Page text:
AASHTO Lead State
Team/Subcommittee on
Maintenance
Pavement Preservation Forum
Workshops

Expert Task Group


Supported through cooperation
between FHWA and FP2
Industry/agency cross cutting team
Input and technical support for all
FHWA sponsored activities in P2
Meets periodically to discuss
current and plan future activities

2
P

Training Courses

Jointly funded by
FHWA, AASHTO and
industry.
Development guided by
the ETG and technical
panel.
Series of at least 4
courses.
First course has been
developed.

NHI Course Listing


The Preventive Maintenance Concept

NHI Course #13154 - completed


Selecting Pavements for PM NHI
Course #13158 - in development
Design and Construction of Quality PM
Treatments - 2001
Integrating PM into Pavement
Management Systems - 2002

The Preventive Maintenance


Concept Course #1
Modular 16-hour course aimed at
upper and mid-level managers
Overview of effective PM techniques
and cost-effectiveness
Policy issues, funding strategies,
needs and benefits to be gained
Development completeavailable in
Jan. 2000

Selecting Pavements for

PM Course #2
Targeted at field decision makers
Project selection and evaluation
(optimal timing)
Materials consideration
Construction operations for quality PM
Currently in development - Fall 2000

Design and Construction of


Quality PM Treatments Course #3
Best of the best.
Workshop scenarios.
Emphasis on quality design and
workmanship.
12-15 treatment modules.
Currently in planning stages for
2001.

Integrating Preventive
Maintenance into Pavement
Management Systems - Course #4
Integrate PM concepts, trigger
values, funding programming into
pavement management systems.
Many questions still need to be
answered.
Anticipated by year 2002-2003.

Current Research Projects


NCHRP 14-14: Optimal Timing of
Preventive Maintenance
NCHRP 20-50(02) - Performance of jointed
vs. un-jointed PCC pavements.
NCHRP 20-50(03/04) - Effectiveness of
maintenance & rehab options.
Southern region SPS-3 close-out study.
Ongoing State efforts.

AASHTO Lead States


Team
Promoted philosophy.
Outreach and expertise.
Critical review of LTPP, SPS-3 &
SPS-4 projects.
Developed research protocols.
Series of P2 videos.
Transition to AASHTO-SOM.

2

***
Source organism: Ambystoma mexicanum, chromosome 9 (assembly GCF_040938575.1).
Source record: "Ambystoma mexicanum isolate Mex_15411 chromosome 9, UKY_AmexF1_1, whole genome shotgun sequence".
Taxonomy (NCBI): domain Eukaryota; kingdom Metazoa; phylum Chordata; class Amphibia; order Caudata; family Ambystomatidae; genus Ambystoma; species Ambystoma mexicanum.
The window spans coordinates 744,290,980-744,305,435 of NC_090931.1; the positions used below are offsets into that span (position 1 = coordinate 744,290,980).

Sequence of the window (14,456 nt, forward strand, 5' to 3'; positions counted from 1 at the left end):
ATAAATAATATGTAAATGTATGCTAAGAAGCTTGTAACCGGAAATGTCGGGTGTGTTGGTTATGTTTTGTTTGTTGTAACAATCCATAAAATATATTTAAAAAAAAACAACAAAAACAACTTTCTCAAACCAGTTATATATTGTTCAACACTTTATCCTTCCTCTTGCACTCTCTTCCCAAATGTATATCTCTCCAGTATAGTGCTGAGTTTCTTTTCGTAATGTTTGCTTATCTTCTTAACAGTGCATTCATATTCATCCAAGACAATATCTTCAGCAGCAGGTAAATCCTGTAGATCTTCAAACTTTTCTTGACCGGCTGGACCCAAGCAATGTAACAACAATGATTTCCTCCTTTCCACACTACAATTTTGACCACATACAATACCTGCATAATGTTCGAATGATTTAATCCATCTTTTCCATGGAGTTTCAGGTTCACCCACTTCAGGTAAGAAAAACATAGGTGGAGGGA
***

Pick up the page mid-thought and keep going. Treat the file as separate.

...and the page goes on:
P

Videos

Supplements training
courses
1st video Protecting Our
Pavements.
Features 5 Chief
Executives.
3000 distributed
worldwide.
2nd video in production.

Forum for the Future


Held in October 1998 in Kansas City.
120 stakeholders from 32 States and
Canada.
Identified roadblocks, barriers, and
obstacles in P2 implementation.
Management, marketing, local
government, research, training, and
data management.
Developed Road Map for the Future.

Workshops - Conferences
Over 35 workshops, seminars and
presentations supported by
industry/agencies.
Sharing information / developing a
better understanding.
Very positive feedback.
State & local governments considering
P2 programs with dedicated funding.

Part III:
Challenges
For the Future

2
P

Implementation
Challenges

Change in philosophy.
Upper management commitment.
Development of a clear vision.
Lack of dedicated funding.
Expanded performance & technical
data.
Awareness and education (public,
agency, and industry).

Specific Challenges
Better understanding of pavement
preservation and preventive
maintenance
Eliminating the art and introducing
science
Integrating pavement performance data

Specific Challenges
(cont.)

Performance related specifications


Improve quality initiatives
Continue research and training
Address urban preservation issues

Meeting The Challenges


Through Partnerships:
AASHTO
FHWA
Foundation for
Pavement
Preservation (FP2)
Other industries
and stakeholders

Future FHWA
Initiatives
Implementation of Pavement
Preservation Roadmap.
National Conference on Pavement
Preservation.
P2 clearinghouse / web site.
Continue research and
training/workshop development.
P2 scanning tour.

Part IV
Final Thoughts

Final Thoughts
The foundation is in
place.
P2 is regionally
dependent.
Dedicated funding is
critical for success.
What to do when?
needs to be answered.

More Final Thoughts


Experiences need
to be shared.
Need to conduct
necessary
research.
Integration of P2
and PMS.

Partnership is the key


to success!

Pavement Preservation
is not new...
its just doing the right thing,
at the right time, to the right
pavement.